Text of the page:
Coral assemblages at higher latitudes favour short-term potential over long-term performance
The current exposure of species assemblages to high environmental variability may grant them resilience to future increases in climatic variability. In globally threatened coral reef ecosystems, management seeks to protect resilient reefs within variable environments. Yet, our lack of understanding for the determinants of coral population performance within variable environments hinders forecasting the future reassembly of coral communities. Here, using Integral Projection Models, we compare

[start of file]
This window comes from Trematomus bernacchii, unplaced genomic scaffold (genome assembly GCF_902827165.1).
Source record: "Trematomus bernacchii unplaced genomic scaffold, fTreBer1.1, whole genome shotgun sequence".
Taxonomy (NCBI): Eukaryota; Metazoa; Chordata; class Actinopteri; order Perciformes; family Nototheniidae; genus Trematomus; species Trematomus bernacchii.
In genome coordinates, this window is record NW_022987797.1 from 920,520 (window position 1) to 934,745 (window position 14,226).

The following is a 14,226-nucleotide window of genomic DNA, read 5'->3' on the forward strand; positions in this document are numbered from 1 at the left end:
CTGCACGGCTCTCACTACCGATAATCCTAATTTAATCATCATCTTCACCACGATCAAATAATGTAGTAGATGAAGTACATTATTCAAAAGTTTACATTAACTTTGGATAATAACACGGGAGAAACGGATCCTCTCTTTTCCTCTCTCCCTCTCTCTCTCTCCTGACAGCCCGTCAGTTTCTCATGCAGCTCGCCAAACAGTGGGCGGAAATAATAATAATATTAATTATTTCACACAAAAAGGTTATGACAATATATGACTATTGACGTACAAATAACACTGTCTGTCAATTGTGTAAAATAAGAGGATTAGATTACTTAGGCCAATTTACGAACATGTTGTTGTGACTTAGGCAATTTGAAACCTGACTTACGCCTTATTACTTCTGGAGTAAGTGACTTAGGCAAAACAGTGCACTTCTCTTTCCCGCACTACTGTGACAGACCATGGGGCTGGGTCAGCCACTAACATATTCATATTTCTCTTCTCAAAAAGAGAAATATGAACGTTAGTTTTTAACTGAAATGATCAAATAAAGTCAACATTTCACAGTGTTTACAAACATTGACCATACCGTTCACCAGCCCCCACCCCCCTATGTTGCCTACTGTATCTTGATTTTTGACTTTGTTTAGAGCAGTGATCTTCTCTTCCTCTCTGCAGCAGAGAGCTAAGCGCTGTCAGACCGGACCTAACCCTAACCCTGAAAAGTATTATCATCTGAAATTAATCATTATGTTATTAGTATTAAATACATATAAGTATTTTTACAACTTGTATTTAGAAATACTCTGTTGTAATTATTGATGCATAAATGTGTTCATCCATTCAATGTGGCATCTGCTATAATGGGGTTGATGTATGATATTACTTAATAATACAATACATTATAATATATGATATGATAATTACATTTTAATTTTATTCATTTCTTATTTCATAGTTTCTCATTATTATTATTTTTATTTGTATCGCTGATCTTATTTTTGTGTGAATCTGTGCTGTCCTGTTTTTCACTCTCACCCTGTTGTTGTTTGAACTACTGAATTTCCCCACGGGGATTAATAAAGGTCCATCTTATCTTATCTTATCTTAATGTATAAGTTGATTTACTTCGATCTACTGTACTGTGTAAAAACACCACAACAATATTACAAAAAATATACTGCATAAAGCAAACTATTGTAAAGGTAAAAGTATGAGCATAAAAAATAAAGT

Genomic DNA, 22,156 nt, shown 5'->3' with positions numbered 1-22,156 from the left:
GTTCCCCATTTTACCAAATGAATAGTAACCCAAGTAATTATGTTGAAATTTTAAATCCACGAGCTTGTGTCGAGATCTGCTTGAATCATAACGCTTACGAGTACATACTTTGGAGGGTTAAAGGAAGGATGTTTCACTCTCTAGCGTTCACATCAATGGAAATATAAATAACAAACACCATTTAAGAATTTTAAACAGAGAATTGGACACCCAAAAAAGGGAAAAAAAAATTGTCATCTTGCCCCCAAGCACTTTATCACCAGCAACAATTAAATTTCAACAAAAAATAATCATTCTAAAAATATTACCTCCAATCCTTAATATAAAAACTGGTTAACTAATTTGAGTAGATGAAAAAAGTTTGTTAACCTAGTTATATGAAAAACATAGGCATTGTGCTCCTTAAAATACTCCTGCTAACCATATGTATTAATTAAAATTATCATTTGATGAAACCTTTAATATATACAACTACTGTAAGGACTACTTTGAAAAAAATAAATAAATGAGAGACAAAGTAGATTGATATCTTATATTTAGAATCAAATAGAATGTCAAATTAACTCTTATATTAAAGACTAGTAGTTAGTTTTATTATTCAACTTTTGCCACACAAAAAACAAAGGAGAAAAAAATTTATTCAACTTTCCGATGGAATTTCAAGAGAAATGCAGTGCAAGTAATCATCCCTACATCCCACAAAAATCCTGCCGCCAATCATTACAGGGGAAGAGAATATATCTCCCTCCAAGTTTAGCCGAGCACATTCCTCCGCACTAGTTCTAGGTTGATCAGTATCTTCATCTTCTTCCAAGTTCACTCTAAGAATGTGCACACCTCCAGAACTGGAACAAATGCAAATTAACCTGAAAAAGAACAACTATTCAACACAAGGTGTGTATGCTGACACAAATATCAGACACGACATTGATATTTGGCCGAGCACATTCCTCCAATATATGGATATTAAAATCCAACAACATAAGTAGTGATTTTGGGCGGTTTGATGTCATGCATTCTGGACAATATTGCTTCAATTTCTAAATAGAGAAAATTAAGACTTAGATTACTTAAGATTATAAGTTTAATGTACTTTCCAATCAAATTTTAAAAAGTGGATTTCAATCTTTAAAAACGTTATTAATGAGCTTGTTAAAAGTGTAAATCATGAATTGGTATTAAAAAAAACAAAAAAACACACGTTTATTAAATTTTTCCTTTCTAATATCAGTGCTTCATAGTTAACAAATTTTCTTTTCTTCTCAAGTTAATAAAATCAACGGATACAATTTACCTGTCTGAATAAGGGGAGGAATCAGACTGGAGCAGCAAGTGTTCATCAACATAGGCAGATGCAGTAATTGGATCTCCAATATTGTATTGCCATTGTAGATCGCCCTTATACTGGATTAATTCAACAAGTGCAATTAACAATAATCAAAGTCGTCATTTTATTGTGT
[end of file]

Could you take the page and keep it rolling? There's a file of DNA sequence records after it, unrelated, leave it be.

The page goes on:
... short- (i.e., transient) and long-term (i.e., asymptotic) demographic characteristics of tropical and subtropical coral assemblages to evaluate how thermal variability influences the structural composition of coral communities over time. Exploring spatial variation across the dynamics of functionally different competitive, stress-tolerant, and weedy coral assemblages in Australia and Japan, we show that coral assemblages trade-off long-term performance for transient potential in response to thermal variability. We illustrate how coral assemblages can reduce their susceptibility towards environmental variation by exploiting volatile short-term demographic strategies, thus enhancing their persistence within variable environments. However, we also reveal considerable variation across the vulnerability of competitive, stress-tolerant, and weedy coral assemblages towards future increases in thermal variability. In particular, stress-tolerant and weedy corals possess an enhanced capacity for elevating their transient potential in response to environmental variability. Accordingly, despite their current exposure to high thermal variability, future climatic shifts threaten the structural complexity of coral assemblages, derived mostly from competitive coral taxa within highly variable subtropical environments, emulating the degradation expected across global coral communities.